Things like a growth mind-set, that willingness to constantly challenge and put themselves out there, take that little bit of a risk and build their skills on a very regular basis.
The rapid advance of IBM technology.
IBM is trading on its long history of training its employees to scale up its apprenticeships, investing $65 million, as well as plenty of federal money, into earn-while-you-learn programs that usually segue into permanent jobs.
The company says at least half its U.S. jobs no longer require a bachelor's degree. But, for those without one, even applying can be a challenge.
Take Faine's online interview for her apprenticeship.
So, I had this old laptop that is decrepit and kind of takes an hour to start up, to boot up. When I try to do the Webex, it fails.
I'm crying. Like, tears are pouring out of my eyes. This was my shot, and I just blew it.
Burgess had a similar snafu.
On my way to the IBM interview, my car actually died on side of the road. And my parents had to come and help me, because it overheated. And then I get to the interview and it dies in the garage.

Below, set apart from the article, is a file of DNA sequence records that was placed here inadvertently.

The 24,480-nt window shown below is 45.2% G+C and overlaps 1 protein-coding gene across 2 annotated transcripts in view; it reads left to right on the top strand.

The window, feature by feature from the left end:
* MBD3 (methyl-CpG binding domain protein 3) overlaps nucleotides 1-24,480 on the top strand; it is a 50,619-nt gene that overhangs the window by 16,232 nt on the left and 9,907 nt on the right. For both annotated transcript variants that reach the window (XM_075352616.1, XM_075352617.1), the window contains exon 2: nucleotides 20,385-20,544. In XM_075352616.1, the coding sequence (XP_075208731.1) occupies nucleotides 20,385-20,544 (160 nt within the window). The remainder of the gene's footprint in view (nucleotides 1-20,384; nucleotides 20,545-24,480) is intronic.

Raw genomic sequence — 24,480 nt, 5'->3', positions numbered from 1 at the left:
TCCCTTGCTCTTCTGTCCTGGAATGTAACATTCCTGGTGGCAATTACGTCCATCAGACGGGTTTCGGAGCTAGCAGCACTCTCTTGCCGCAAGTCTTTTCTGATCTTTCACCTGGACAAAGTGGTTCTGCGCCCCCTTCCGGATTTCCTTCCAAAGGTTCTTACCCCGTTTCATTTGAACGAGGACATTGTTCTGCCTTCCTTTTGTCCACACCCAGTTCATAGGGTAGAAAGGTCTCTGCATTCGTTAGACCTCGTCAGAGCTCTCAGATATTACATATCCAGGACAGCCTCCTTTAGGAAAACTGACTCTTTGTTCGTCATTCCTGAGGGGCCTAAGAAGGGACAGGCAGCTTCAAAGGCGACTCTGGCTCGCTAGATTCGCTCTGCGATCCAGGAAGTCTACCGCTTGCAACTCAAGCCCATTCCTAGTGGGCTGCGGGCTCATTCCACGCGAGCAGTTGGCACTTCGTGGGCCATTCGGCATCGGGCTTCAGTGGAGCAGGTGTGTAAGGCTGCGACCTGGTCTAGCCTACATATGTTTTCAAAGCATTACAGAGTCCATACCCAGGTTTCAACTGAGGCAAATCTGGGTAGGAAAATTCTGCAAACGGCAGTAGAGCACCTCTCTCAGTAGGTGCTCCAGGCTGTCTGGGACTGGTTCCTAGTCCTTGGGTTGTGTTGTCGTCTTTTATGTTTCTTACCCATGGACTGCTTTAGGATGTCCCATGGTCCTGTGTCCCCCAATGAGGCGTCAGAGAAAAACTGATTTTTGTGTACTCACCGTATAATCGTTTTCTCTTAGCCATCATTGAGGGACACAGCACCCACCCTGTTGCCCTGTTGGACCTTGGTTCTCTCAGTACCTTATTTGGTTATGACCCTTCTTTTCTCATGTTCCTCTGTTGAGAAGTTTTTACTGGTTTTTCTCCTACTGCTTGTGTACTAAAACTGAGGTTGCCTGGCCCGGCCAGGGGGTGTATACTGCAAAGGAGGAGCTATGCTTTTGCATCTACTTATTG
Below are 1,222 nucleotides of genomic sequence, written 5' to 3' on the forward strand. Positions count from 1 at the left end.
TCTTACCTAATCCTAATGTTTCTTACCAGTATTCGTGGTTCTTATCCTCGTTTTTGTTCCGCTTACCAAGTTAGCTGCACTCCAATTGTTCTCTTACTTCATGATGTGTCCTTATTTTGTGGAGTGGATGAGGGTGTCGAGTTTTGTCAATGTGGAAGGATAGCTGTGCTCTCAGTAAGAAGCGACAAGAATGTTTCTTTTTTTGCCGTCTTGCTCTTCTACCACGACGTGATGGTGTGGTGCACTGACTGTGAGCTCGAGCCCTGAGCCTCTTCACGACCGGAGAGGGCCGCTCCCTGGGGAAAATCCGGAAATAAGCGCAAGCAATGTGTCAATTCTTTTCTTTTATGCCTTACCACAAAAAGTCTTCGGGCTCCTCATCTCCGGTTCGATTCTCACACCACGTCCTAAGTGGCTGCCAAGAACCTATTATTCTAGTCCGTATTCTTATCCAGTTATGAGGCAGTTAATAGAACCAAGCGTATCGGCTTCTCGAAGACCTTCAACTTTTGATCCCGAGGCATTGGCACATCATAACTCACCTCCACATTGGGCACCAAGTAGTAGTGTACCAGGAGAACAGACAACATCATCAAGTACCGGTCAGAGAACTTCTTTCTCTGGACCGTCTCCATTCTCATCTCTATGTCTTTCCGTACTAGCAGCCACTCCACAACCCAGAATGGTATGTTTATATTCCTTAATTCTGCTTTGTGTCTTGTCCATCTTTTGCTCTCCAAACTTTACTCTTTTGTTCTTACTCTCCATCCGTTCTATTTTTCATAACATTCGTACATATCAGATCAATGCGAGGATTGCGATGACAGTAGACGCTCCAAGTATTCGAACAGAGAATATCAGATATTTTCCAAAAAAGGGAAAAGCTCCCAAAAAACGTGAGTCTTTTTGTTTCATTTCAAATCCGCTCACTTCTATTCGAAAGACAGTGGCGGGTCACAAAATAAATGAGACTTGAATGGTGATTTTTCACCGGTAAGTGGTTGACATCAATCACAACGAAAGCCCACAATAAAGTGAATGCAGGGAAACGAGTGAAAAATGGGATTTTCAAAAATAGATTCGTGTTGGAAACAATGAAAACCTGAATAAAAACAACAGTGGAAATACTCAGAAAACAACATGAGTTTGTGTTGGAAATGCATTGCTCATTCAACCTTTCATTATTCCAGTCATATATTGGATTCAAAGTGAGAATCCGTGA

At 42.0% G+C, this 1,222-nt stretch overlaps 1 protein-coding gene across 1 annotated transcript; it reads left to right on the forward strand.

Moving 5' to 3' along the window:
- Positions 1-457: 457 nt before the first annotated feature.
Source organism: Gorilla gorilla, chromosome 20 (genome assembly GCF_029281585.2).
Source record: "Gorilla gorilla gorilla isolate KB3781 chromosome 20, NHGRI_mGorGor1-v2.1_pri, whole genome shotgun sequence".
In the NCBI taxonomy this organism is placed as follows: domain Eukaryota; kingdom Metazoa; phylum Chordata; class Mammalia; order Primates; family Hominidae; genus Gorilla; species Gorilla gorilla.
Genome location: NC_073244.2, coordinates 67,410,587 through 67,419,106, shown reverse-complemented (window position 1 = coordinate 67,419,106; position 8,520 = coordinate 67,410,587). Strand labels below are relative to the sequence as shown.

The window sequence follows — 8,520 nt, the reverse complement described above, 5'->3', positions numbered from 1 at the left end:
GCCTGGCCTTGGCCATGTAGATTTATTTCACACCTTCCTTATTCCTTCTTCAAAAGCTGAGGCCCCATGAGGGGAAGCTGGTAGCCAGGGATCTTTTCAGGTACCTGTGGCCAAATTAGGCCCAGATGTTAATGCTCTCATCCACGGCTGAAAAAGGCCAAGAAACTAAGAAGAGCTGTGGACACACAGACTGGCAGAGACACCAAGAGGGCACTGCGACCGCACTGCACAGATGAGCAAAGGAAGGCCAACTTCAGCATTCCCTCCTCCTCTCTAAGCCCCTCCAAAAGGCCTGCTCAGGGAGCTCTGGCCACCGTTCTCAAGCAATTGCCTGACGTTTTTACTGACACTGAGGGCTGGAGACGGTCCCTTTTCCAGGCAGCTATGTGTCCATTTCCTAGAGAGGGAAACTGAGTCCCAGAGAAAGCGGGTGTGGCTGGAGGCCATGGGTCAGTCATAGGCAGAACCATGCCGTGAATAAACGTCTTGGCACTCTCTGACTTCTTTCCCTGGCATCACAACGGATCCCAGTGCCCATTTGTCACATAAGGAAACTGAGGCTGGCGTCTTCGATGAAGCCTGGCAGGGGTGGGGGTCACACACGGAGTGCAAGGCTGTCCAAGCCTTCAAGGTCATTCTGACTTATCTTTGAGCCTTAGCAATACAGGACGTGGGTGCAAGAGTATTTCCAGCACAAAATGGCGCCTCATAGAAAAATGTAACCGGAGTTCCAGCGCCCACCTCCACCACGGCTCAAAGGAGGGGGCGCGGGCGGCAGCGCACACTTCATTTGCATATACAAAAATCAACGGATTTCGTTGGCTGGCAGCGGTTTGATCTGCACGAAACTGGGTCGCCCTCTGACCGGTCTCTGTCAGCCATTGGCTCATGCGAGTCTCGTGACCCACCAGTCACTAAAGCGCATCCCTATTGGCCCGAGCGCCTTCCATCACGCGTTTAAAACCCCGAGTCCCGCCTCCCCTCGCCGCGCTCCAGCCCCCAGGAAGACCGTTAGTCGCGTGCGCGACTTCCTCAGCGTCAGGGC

And I have to, in heels and a dress, push it into the parking spot.
And all these folks were intimidated by the name IBM.
In my mind, IBM is this big computer company, white men, suit and tie, carrying around a briefcase, business-savvy with all of the technical jargon.
This is for the B-7000 8.2.
But look who's talking technical now.
Can anybody learn to do what you do?
I think anybody with the drive to can.
It doesn't matter what you are or your background is. It doesn't mean that your brain can't do it.
Now go ahead and walk forward.
Despite her canine credentials, Jennifer Burgess is now a project manager, or maybe it's because of them.
It's very similar to dog training, because it's about training the humans to be able to do what you need them to do.
When they are good, though, you need to give some form of reward.
Give folks like this a chance, and there are hidden bonuses for the employer, lower pay than the highest-priced talent, higher loyalty.
Because they gave me the opportunity that other people did not.
I'm not going anywhere. Did you not hear where I came from?
And with that, a final warning to those of you in corporate America from Byron Auguste.
We hear about labor shortages. We hear about skills shortages. We hear about a war for talent.
If you overlook half the talent pool in the United States, that is not a good talent strategy. And serious, smart companies are realizing that an enormous opportunity is among those that do not have bachelor's degrees.
For the "PBS NewsHour," Paul Solman in North Carolina.
Watch the Full Episode
Paul Solman has been a business, economics and occasional art correspondent for the PBS NewsHour since 1985.